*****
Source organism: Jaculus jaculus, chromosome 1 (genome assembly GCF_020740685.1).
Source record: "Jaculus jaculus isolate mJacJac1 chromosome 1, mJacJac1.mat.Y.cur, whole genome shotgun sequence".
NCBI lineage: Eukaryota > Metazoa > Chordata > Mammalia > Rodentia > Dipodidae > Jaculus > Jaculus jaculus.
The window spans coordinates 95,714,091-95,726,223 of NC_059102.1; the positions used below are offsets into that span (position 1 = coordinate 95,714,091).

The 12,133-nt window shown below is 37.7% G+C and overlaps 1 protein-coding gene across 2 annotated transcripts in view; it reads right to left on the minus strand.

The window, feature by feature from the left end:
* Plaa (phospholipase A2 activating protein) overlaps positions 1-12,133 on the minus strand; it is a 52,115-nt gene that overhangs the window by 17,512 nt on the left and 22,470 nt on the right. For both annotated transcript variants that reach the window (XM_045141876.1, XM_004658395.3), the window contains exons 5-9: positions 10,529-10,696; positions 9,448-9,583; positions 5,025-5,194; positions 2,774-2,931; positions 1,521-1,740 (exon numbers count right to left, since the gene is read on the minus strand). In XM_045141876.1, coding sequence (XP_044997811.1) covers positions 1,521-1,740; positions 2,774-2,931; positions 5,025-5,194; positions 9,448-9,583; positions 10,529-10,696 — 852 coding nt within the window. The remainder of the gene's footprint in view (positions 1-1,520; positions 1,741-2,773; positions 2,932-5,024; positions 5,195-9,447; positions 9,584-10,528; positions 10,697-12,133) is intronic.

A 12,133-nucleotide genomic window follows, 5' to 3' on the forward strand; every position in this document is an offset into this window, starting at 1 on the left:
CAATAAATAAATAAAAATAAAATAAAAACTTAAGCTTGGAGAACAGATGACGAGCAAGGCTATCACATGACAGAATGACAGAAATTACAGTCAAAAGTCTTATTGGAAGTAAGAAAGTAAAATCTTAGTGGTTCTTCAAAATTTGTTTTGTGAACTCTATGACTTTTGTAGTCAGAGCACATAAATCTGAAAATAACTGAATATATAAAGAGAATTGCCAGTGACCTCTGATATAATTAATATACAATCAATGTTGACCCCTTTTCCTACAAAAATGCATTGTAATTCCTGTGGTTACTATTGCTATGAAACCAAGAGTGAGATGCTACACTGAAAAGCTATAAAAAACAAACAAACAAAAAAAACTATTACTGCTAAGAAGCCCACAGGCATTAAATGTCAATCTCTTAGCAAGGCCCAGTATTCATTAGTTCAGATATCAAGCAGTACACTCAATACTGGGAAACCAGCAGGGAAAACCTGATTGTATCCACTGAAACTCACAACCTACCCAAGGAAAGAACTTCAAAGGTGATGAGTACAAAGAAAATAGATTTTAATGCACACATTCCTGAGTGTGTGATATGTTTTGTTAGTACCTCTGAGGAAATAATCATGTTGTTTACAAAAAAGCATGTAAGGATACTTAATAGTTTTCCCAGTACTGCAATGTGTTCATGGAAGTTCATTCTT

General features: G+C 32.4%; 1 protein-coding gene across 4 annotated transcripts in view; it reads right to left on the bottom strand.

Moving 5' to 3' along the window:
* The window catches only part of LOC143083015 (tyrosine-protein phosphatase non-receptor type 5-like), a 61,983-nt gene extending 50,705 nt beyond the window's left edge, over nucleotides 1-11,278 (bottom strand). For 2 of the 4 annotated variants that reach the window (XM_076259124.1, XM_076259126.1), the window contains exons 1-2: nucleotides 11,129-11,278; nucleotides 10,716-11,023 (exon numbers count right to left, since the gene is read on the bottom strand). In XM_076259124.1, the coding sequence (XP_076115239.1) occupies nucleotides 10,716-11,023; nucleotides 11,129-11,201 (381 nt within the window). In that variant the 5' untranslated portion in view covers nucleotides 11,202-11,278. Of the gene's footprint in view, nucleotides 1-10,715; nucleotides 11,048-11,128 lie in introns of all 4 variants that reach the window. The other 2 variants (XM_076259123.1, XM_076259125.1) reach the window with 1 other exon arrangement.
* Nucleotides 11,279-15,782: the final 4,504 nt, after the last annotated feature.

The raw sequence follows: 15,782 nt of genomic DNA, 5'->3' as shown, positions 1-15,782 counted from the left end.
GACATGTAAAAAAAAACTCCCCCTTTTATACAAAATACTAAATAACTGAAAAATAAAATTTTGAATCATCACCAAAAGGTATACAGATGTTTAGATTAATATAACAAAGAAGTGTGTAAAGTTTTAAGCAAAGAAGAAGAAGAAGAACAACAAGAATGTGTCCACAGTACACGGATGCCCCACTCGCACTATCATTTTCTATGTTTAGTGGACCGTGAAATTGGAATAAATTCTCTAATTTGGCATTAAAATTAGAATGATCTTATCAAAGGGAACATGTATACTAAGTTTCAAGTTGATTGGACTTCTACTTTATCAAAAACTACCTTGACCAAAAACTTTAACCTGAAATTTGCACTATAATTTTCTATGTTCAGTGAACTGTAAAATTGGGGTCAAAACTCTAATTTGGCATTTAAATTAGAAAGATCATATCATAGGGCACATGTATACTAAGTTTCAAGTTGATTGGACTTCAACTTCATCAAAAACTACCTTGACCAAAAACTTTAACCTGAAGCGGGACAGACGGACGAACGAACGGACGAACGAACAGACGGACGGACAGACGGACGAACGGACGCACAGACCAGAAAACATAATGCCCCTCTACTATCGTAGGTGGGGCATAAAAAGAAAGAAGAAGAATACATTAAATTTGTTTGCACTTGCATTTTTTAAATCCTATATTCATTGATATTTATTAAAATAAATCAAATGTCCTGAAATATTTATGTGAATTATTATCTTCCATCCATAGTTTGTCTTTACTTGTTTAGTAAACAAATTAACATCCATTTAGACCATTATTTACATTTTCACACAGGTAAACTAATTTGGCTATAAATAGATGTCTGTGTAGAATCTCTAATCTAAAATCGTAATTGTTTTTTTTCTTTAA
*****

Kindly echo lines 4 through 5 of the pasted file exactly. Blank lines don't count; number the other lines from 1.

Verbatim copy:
The window spans coordinates 95,714,091-95,726,223 of NC_059102.1; the positions used below are offsets into that span (position 1 = coordinate 95,714,091).

The 12,133-nt window shown below is 37.7% G+C and overlaps 1 protein-coding gene across 2 annotated transcripts in view; it reads right to left on the minus strand.